Coe in the spotlight as world athletics ponders Russia ban

Thu Nov 12, 2015 11:28am EST
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By Ian Chadband

LONDON (Reuters) - Sebastian Coe chairs a meeting of world athletics on Friday to discuss suspending Russia over allegations of state sponsored doping of its athletes, a crisis that has put his leadership under the spotlight barely three months into the job.

An independent commission set up by the World Anti-Doping Agency (WADA) said on Monday Russia's athletics federation (ARAF) should be suspended after uncovering evidence of widespread use of performance-enhancing drugs.

Coe, having expressed his shock at the report's findings, will preside over a meeting in Monaco of the ruling council of the International Association of Athletics Federations (IAAF) at which possible sanctions, including suspension, will be decided.

Coe told Reuters on Sunday that his instinct was against banning Russia, but a day later he said the scale of the doping regime exposed by the report meant that the IAAF Council should consider the recommendation for such a temporary ban.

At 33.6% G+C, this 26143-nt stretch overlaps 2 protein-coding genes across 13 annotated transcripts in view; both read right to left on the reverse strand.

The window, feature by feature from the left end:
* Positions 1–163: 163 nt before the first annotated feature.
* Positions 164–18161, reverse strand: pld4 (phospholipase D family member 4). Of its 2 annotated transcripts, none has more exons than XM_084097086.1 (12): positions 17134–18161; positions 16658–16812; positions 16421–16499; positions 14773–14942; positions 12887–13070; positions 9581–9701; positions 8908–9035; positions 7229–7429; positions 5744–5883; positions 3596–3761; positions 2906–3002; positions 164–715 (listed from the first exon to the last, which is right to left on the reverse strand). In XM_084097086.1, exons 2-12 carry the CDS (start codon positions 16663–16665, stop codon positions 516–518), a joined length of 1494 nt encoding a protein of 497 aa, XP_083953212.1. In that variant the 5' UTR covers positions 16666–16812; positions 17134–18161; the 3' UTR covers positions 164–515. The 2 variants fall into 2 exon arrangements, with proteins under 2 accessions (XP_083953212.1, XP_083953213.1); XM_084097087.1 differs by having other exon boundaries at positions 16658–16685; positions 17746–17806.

"We will investigate and if we find failures in our governance we will act," Coe, who took over as president in August following the retirement of IAAF president Lamine Diack, said after publication of the WADA report on Monday.

His comments represent a major shift in tone. Just a fortnight before being voted in as IAAF president Coe had described allegations of a widespread cover-up of doping in athletics, as a "declaration of war" on his sport.

Explaining that comment, he told reporters this week: "I've clarified this previously and I'll say again that the comment was made in frustration about the selective use of data to besmirch clean athletes, and I made that clear at the time.

"It was not a criticism of any journalism or any media. It was simply a reaction to the selective use of data to call into question the reputation of clean athletes."   Continued...

Newly elected President of International Association of Athletics Federations Sebastian Coe speaks at a news conference, in Beijing, August 19, 2015.  REUTERS/Jason Lee